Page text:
(response to recent hard-core-dx discussion)
I've had a couple of vertical and sloper experiences. In 1975, when I rented a house at Sudbury, MA (about 30 km west of Boston) I had a 400 m Beverage towards Europe and a 30 m vertical wire (pine tree supported). At or before sunset, on initial fade-ins, the vertical actually brought in clearer low band European MW stations (Daventry, UK on 647 was common in those days). Within an hour, the Beverage with its tighter directional pattern became the superior antenna (since it rejected increasing skip from stations to the west as evening progressed). Phasing the vertical against the Beverage sometimes gave results superior to either antenna by itself.
More recently ... summer of 1999 to be exact ... my family stayed a week at my brother-in-law's house in East Harwich, MA on Cape Cod. The house is about 3 km inland. A loop used right at the shore picks up very impressive Canadian Maritime Provinces AM stations on groundwave during the day and strong Europeans (especially Spain) at local sunset. The performance of the small ferrite loop at the E. Harwich house is far less impressive because the 3 km of sandy soil between the house and the shore really eats up signal strength on an antenna so close to the ground. At such a location, it's a good idea to elevate any antenna being used (other than a Beverage) at least 10 m / 33 ft.
Just like Tom's area in NJ, the East Harwich house has many pitch pine trees (indicators of sandy soil) near it. When I spend a few days there, I put up two slopers of about 25 m each from the house to nearby trees. One sloper is oriented for northeast pick-up (Europe) and the other for southeast pick-up (Brazil, eastern Caribbean). These antennas provide excellent reception in their respective directions, thoroughly beating any ferrite or small air-core loop, especially at local sunset when medium wave signals from Europe, the Middle East, Africa, and eastern Brazil are just starting to fade up. Last July, the southeast sloper brought me some sunset-period low-band Brazilians that I have never heard from any other US location.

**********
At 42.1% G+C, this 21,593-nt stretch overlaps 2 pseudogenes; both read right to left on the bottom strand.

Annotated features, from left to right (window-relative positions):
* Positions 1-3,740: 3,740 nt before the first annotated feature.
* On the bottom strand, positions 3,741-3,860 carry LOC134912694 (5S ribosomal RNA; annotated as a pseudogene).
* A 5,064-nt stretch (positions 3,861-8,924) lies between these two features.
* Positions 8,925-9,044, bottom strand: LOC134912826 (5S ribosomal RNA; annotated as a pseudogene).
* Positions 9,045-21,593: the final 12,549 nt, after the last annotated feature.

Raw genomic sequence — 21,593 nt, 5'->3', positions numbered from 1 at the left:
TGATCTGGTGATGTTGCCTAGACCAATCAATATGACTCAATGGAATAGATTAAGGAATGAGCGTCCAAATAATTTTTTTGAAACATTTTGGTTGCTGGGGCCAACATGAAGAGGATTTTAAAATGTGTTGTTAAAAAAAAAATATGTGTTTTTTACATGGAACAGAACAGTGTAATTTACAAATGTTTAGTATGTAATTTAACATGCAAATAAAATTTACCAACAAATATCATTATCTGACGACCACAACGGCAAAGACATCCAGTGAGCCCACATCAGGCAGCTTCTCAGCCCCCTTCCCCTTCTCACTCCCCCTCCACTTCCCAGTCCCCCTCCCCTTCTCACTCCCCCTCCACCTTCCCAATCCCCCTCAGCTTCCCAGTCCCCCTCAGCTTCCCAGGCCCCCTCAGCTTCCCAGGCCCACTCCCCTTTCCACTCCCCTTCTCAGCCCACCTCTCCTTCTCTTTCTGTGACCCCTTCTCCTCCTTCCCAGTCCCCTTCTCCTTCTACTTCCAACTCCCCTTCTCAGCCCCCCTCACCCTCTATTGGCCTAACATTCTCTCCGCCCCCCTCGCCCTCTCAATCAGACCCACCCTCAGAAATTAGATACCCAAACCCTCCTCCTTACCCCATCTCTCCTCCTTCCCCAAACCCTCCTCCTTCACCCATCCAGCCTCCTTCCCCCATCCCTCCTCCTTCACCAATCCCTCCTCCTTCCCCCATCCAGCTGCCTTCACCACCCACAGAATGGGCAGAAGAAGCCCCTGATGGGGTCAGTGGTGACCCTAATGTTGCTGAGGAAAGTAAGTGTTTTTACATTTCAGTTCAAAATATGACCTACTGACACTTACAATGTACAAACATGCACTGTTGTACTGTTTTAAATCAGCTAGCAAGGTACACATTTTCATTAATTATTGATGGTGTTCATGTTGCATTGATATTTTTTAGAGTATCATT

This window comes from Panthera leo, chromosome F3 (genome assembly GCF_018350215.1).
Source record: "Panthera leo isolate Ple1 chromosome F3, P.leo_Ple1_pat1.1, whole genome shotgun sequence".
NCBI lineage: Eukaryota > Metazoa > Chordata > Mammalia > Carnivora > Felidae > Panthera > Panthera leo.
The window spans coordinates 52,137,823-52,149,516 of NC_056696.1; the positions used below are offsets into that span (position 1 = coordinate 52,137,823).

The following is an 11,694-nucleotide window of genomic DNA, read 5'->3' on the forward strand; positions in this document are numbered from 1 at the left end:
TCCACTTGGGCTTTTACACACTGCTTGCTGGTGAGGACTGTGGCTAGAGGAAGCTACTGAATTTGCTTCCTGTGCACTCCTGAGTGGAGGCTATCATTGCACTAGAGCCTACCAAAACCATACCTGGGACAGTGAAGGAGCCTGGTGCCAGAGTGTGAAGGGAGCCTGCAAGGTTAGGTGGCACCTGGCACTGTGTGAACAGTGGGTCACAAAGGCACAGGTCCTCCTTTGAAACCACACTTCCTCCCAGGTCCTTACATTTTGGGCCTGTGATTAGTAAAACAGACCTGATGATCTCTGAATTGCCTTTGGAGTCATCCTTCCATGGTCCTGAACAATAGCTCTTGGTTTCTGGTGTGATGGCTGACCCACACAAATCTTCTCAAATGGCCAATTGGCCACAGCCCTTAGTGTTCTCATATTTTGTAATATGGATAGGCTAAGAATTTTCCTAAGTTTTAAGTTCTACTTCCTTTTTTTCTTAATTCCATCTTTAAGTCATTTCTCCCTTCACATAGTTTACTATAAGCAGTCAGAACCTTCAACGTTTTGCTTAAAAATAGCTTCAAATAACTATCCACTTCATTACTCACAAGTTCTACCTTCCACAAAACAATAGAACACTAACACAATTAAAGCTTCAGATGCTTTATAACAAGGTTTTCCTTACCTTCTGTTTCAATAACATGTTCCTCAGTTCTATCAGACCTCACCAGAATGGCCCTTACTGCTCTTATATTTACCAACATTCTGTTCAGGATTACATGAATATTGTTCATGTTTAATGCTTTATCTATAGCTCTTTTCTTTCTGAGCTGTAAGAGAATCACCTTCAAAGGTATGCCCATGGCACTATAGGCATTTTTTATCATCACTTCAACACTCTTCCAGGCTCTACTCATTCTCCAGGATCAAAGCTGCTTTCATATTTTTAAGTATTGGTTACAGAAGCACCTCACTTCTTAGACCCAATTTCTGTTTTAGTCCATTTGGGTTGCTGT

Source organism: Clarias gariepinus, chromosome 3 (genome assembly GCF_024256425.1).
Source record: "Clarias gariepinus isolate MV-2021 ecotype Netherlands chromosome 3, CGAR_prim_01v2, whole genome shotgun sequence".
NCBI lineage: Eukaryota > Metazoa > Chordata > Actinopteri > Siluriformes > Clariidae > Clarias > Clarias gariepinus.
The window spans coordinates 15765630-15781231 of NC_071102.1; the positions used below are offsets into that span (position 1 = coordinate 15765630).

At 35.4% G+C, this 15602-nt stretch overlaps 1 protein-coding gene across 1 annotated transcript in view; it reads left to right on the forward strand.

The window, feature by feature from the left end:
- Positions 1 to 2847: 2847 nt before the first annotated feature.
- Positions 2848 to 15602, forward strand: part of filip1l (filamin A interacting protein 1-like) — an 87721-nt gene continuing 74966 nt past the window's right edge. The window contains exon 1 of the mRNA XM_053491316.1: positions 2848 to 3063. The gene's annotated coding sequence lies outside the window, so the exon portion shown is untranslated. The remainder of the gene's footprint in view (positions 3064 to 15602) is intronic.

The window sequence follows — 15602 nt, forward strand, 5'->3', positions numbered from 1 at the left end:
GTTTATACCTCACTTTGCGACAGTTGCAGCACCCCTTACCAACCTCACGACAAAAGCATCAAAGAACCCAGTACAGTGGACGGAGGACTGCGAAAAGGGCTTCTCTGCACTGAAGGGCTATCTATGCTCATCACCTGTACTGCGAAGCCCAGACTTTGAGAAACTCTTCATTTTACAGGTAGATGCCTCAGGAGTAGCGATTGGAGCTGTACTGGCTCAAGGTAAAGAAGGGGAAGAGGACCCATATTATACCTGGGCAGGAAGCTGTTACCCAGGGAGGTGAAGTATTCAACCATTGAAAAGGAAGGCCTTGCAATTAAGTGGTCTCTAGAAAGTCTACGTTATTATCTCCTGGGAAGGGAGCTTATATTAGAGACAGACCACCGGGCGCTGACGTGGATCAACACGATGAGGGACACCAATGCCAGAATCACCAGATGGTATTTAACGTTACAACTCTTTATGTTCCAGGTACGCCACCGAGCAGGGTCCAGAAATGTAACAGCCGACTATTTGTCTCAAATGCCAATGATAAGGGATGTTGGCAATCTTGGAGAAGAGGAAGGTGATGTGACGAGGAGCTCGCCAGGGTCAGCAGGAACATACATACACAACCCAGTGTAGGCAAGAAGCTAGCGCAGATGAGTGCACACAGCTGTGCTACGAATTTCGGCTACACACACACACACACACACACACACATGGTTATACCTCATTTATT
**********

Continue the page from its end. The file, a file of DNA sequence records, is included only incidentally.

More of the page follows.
The Europe-oriented sloper provides reception quality that a loop can only achieve if operated right at the seaside. Some of the better catches have been Italy-900 overriding CKDH/other domestics and Qatar-954 over Spain.
The E. Harwich slopers worked reasonably well straight to the receiver or phasing unit. To reduce electrical noise, I tried 4:1 baluns with a sloper to one primary side and a 100 m radial wire (lying on the ground and not connected to mains earth) to the other primary side. Coaxial cable to the receiving position came off balun transformer secondary windings.
When I really wanted to crush the domestic interference, I connected the two slopers to inputs of a phasing unit and dialled up nulls that put even pesky New York stations like WBBR into the "mud" to allow co-channel Latin American and adjacent channel European / African DXing. The best null results are on an east-west line, i.e. the bisector of the angle between the two right-angle (NE, SE) slopers. Two loops placed orthogonally in the vertical plane would also have best phasing-unit generated nulls on the bisector of the angle between the loops. The same principle applies to two horizontal longwires run out from the receiving position at a right angle.
A vertical phased against a broadband loop is another good solution for limited-space installations.
Two verticals spaced at about 50 m and sent to a phasing unit can work well if local electrical noise isn't too bad.
The above discussion, and the recent K9AY Loop experiences by the Grayland, WA medium wave DXpeditioners, show that good low angle pick-up and directivity do not always require a Beverage antenna.
The Top-Band (160-m) ham forum on contesting.com also discusses this subject in considerable detail.
Mark Connelly, WA1ION
(following is from Tom Sundstrom on Hard-Core DX list)